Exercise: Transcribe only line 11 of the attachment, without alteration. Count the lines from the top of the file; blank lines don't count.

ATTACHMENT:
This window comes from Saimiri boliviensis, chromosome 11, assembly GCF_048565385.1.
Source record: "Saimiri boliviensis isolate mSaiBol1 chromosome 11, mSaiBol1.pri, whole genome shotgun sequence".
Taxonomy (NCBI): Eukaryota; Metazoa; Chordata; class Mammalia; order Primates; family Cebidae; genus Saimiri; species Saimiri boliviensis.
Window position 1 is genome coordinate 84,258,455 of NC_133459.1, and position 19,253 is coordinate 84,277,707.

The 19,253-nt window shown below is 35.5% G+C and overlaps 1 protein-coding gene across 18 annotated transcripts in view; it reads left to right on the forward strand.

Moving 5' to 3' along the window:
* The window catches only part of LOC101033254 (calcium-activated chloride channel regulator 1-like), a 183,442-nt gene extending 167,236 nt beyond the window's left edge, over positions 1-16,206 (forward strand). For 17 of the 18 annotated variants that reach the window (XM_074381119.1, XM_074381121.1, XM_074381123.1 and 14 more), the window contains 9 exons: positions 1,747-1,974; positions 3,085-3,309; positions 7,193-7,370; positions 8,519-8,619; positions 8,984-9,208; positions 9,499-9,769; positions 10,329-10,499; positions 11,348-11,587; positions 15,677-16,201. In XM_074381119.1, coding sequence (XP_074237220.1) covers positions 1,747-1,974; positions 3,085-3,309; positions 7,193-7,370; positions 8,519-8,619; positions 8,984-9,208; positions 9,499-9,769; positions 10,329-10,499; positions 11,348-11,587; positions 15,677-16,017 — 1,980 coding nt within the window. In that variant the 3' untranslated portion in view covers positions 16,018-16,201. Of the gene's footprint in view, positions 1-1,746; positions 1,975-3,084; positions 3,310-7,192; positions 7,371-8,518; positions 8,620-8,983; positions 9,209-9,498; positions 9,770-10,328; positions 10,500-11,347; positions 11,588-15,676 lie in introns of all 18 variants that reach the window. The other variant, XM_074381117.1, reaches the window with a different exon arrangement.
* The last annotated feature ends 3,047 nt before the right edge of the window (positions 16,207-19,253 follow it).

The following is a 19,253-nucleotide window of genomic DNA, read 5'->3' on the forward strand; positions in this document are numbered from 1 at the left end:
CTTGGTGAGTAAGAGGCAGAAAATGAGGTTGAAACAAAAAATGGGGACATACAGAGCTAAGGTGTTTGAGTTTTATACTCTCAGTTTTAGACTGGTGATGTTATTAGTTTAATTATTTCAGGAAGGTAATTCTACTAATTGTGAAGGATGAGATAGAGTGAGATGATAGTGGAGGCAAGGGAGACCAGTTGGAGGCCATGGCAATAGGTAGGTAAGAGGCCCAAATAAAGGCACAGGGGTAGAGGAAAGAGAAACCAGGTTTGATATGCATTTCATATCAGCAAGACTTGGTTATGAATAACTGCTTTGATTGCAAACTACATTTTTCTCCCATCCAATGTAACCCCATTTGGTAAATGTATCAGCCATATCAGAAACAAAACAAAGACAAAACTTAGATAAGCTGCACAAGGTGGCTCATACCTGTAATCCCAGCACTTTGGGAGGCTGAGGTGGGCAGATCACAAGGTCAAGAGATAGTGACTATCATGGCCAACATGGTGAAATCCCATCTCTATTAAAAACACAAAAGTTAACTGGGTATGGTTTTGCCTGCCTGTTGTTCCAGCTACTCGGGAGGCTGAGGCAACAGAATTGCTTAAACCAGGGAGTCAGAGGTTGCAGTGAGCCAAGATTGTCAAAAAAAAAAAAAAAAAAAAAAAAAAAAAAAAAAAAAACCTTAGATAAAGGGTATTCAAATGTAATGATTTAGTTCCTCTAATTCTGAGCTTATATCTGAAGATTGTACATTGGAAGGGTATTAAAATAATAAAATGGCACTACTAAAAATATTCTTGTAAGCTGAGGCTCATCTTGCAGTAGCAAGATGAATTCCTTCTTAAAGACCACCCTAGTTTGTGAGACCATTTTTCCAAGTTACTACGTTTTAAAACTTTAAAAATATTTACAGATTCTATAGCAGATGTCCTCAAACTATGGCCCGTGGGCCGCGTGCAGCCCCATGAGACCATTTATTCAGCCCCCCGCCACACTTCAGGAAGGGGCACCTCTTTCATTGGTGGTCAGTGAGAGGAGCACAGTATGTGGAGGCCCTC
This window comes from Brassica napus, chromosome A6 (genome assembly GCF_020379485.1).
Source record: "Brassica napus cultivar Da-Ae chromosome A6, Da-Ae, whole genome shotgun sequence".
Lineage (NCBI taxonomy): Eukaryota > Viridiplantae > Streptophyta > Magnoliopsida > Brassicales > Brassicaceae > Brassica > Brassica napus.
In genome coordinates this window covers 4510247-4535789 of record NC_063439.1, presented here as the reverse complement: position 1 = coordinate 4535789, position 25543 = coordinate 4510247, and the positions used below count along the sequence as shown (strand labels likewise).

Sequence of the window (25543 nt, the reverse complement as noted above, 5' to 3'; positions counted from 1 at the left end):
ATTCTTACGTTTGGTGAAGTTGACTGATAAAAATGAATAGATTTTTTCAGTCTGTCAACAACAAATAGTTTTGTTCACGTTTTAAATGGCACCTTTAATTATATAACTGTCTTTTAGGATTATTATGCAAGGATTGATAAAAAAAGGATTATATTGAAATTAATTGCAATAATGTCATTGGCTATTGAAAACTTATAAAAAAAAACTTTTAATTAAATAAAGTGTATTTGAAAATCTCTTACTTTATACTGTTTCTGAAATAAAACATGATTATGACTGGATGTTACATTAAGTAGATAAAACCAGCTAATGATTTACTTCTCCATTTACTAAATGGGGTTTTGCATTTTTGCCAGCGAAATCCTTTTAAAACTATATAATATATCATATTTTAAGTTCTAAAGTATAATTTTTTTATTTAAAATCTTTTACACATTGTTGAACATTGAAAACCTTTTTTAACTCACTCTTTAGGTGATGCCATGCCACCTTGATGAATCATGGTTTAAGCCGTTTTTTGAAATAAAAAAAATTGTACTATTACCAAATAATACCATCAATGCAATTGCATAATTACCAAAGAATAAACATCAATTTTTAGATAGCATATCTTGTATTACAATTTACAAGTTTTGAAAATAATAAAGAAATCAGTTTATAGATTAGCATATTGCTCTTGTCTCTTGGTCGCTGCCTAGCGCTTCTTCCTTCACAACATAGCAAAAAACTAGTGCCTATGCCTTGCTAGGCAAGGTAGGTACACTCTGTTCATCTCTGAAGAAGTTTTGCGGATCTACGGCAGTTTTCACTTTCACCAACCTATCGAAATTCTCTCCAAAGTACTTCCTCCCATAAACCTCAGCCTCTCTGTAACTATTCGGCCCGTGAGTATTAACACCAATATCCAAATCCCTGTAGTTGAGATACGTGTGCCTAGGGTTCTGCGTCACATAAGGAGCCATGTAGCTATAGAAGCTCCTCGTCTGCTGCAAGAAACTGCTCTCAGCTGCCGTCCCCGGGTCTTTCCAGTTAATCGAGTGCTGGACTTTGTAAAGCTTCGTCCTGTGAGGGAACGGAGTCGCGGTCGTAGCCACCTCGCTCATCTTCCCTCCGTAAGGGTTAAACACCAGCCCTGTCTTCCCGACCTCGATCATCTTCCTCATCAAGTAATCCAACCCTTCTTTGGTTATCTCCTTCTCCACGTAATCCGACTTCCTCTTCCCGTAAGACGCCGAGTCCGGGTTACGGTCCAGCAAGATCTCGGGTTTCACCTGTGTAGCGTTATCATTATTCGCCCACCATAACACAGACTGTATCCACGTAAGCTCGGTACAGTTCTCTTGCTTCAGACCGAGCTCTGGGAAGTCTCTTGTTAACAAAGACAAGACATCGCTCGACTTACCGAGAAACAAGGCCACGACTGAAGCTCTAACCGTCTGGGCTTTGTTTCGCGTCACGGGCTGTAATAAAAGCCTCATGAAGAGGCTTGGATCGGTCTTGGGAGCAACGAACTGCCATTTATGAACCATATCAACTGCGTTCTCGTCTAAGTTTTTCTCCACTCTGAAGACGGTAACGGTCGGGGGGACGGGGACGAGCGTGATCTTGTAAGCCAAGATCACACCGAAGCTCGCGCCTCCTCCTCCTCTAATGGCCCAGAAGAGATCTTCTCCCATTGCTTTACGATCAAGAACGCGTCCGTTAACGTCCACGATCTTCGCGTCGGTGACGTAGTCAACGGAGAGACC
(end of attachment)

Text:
This window comes from Brassica napus, chromosome A6 (genome assembly GCF_020379485.1).